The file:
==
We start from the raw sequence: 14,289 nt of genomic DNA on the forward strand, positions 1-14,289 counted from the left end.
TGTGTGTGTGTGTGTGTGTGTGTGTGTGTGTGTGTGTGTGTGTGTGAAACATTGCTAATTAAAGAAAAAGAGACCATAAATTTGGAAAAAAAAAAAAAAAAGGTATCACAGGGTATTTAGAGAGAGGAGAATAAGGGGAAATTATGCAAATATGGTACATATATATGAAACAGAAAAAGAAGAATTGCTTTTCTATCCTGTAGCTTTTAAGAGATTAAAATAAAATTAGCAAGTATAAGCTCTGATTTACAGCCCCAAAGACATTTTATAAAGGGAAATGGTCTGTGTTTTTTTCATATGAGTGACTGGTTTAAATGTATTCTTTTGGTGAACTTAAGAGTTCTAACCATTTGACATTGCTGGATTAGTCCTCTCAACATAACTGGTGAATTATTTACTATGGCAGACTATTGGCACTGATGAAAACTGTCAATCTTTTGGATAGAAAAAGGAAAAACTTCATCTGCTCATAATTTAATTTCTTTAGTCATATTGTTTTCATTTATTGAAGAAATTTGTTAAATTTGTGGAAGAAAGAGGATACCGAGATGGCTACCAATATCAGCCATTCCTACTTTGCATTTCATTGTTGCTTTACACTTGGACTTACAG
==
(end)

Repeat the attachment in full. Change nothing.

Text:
We start from the raw sequence: 14,289 nt of genomic DNA on the forward strand, positions 1-14,289 counted from the left end.
TGTGTGTGTGTGTGTGTGTGTGTGTGTGTGTGTGTGTGTGTGTGTGAAACATTGCTAATTAAAGAAAAAGAGACCATAAATTTGGAAAAAAAAAAAAAAAAGGTATCACAGGGTATTTAGAGAGAGGAGAATAAGGGGAAATTATGCAAATATGGTACATATATATGAAACAGAAAAAGAAGAATTGCTTTTCTATCCTGTAGCTTTTAAGAGATTAAAATAAAATTAGCAAGTATAAGCTCTGATTTACAGCCCCAAAGACATTTTATAAAGGGAAATGGTCTGTGTTTTTTTCATATGAGTGACTGGTTTAAATGTATTCTTTTGGTGAACTTAAGAGTTCTAACCATTTGACATTGCTGGATTAGTCCTCTCAACATAACTGGTGAATTATTTACTATGGCAGACTATTGGCACTGATGAAAACTGTCAATCTTTTGGATAGAAAAAGGAAAAACTTCATCTGCTCATAATTTAATTTCTTTAGTCATATTGTTTTCATTTATTGAAGAAATTTGTTAAATTTGTGGAAGAAAGAGGATACCGAGATGGCTACCAATATCAGCCATTCCTACTTTGCATTTCATTGTTGCTTTACACTTGGACTTACAG